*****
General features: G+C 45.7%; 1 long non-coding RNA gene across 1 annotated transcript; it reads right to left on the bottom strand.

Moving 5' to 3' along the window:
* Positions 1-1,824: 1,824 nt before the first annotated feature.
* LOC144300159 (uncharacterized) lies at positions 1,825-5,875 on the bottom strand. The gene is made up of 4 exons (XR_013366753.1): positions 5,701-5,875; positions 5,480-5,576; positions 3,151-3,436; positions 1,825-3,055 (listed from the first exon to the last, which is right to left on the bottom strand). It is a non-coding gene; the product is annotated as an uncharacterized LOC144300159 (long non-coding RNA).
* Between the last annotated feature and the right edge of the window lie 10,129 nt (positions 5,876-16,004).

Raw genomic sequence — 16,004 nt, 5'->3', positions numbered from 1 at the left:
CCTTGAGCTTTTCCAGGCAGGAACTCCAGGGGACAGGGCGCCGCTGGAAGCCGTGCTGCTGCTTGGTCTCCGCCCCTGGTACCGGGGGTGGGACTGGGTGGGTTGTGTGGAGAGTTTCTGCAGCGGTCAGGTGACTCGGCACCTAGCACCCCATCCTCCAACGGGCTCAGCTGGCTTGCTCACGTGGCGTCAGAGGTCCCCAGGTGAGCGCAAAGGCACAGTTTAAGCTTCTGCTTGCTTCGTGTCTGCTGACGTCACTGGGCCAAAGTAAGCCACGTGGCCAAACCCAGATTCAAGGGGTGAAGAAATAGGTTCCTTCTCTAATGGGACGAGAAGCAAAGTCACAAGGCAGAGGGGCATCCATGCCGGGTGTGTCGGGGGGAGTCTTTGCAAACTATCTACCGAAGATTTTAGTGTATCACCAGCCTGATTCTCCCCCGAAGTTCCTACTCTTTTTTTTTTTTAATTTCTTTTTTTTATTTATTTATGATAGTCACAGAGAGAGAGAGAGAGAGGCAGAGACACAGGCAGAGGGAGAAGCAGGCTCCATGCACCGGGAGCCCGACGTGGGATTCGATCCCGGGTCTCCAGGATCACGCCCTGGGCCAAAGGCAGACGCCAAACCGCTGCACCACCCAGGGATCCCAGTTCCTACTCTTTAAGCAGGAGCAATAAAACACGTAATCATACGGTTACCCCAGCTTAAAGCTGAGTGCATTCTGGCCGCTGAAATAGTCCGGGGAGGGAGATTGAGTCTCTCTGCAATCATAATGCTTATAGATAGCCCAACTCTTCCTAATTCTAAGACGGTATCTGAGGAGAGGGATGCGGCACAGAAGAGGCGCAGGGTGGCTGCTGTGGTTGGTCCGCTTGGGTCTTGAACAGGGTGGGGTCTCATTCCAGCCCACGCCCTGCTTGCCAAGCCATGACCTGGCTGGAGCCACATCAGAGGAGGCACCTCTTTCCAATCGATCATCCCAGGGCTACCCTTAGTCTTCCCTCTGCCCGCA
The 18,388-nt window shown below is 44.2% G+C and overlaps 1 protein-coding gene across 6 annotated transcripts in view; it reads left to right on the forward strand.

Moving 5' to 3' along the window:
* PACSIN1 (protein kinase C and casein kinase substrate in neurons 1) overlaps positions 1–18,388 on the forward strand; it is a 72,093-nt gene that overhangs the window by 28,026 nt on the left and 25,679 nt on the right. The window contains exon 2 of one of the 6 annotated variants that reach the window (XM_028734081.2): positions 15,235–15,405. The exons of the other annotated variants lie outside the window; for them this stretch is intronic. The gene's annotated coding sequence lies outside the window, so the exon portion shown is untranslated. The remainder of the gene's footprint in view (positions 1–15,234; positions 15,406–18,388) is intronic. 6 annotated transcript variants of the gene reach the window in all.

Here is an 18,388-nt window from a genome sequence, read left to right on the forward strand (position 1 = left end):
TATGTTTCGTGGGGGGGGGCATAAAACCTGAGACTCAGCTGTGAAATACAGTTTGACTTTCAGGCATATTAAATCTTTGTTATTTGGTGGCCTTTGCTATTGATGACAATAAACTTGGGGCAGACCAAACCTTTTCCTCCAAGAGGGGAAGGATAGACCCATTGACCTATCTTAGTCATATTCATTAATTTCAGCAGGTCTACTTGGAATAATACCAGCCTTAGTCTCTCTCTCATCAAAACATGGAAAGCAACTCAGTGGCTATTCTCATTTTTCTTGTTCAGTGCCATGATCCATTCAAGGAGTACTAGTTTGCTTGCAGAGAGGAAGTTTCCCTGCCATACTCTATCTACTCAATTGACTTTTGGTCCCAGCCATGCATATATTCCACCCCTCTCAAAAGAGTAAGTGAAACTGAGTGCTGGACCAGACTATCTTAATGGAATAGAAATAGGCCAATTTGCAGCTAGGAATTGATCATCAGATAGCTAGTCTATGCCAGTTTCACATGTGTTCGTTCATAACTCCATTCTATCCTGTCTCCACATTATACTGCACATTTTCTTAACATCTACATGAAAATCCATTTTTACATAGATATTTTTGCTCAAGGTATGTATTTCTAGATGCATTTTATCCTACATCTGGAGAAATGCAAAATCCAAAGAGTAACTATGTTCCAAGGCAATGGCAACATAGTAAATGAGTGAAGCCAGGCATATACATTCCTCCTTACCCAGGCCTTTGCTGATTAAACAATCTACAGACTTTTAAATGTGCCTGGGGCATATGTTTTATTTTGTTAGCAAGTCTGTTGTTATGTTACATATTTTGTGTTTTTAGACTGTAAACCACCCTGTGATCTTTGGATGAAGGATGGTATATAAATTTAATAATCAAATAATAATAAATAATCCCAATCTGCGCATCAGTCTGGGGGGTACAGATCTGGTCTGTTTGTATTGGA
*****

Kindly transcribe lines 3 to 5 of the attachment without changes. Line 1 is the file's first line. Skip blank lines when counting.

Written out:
* Positions 1-1,824: 1,824 nt before the first annotated feature.
* LOC144300159 (uncharacterized) lies at positions 1,825-5,875 on the bottom strand. The gene is made up of 4 exons (XR_013366753.1): positions 5,701-5,875; positions 5,480-5,576; positions 3,151-3,436; positions 1,825-3,055 (listed from the first exon to the last, which is right to left on the bottom strand). It is a non-coding gene; the product is annotated as an uncharacterized LOC144300159 (long non-coding RNA).
* Between the last annotated feature and the right edge of the window lie 10,129 nt (positions 5,876-16,004).